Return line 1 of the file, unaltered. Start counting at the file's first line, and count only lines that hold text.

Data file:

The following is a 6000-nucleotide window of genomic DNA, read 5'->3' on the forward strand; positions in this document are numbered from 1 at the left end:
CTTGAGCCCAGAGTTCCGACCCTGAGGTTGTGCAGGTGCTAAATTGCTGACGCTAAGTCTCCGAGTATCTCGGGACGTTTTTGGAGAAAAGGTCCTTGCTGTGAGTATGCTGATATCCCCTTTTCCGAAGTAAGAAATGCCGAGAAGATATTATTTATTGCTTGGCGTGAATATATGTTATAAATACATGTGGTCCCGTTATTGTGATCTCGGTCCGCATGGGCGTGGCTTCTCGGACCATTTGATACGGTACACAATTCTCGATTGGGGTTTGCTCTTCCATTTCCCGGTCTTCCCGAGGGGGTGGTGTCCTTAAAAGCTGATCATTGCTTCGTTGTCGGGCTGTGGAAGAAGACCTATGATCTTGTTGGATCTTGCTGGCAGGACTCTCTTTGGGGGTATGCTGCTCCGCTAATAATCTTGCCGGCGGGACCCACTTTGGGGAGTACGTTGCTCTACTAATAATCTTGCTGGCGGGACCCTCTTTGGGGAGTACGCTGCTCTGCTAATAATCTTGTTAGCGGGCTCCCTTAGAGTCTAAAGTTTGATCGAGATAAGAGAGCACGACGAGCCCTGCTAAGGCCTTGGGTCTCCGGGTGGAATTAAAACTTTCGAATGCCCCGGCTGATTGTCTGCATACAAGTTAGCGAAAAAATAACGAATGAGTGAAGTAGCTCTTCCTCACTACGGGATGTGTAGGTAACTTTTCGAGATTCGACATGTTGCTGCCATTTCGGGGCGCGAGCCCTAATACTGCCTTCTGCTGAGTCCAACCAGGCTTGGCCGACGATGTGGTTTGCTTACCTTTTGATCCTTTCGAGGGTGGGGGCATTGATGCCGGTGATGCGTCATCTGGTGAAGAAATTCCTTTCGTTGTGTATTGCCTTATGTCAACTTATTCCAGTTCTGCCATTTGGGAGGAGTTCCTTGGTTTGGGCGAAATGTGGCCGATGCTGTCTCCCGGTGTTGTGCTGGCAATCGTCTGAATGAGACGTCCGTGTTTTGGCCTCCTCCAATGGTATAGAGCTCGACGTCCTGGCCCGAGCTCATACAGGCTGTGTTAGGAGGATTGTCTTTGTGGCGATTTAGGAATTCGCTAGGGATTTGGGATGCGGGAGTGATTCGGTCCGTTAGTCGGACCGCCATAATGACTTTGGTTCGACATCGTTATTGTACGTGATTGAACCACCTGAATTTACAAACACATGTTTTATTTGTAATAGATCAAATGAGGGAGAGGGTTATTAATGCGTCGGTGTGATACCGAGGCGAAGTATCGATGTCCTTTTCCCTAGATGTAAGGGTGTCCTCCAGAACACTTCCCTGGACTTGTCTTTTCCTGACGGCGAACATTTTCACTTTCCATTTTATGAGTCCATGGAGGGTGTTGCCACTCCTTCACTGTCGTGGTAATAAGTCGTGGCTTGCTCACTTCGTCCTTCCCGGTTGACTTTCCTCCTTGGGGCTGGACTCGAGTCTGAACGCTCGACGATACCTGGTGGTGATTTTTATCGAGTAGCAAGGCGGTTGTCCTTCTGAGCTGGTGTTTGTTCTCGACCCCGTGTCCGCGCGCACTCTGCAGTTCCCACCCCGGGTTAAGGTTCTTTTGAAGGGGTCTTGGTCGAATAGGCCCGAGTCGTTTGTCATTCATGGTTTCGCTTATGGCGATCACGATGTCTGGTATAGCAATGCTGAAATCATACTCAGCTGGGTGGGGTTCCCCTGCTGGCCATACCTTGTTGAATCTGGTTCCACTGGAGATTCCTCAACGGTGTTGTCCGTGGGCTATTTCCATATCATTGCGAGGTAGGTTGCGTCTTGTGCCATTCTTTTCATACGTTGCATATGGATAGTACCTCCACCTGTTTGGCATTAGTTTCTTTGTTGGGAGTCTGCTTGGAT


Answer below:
The following is a 6000-nucleotide window of genomic DNA, read 5'->3' on the forward strand; positions in this document are numbered from 1 at the left end: